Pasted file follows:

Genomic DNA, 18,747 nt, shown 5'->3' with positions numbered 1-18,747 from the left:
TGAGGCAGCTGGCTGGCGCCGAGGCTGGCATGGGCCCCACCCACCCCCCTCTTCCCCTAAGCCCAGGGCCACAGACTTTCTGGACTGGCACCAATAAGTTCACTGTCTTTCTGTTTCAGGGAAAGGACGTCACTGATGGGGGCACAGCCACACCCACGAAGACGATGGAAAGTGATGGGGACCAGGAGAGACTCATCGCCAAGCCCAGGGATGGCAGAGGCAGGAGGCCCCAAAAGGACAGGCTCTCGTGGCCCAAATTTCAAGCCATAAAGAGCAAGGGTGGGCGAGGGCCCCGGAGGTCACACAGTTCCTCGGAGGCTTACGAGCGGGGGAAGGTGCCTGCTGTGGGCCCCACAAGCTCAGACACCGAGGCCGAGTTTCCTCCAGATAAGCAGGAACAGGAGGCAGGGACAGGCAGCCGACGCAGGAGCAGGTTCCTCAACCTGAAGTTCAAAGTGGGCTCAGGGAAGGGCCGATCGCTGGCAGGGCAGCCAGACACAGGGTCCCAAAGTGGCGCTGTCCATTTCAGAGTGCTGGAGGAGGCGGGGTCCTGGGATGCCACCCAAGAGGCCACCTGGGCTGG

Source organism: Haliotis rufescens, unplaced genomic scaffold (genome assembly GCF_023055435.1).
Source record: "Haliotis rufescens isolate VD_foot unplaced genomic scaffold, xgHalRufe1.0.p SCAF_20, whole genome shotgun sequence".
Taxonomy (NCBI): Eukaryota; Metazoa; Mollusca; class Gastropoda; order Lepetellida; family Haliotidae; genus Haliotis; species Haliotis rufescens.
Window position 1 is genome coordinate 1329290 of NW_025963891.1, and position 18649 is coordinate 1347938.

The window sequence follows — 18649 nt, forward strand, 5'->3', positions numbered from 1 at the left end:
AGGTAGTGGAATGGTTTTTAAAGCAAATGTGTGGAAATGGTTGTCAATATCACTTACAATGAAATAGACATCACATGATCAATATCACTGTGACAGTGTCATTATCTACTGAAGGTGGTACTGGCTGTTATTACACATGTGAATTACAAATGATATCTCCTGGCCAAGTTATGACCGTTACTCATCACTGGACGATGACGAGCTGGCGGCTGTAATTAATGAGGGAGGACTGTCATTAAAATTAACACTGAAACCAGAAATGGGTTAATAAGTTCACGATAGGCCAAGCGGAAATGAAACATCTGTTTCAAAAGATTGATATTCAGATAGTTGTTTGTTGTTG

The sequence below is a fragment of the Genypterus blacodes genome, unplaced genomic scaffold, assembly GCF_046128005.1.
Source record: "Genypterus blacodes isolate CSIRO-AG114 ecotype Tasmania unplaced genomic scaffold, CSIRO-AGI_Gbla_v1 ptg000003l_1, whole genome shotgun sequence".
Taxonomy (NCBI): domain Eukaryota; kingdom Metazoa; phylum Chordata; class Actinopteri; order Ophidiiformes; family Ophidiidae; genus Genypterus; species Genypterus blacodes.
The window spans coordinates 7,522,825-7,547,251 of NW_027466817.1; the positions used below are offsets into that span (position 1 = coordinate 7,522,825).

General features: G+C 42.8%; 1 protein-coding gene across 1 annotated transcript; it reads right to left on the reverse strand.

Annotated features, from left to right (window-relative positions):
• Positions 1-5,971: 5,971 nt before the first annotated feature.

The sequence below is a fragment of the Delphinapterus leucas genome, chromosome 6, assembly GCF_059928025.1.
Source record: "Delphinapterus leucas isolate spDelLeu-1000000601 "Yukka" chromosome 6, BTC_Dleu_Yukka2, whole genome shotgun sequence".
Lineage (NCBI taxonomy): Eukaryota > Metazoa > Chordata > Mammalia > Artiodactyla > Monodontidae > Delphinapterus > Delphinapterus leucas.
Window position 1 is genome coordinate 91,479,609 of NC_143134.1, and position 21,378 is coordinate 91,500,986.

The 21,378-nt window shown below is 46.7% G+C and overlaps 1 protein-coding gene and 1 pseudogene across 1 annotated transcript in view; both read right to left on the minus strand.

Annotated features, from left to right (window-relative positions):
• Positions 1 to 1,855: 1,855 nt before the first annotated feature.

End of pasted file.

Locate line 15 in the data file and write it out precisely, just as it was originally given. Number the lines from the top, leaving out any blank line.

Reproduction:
• Positions 1-5,971: 5,971 nt before the first annotated feature.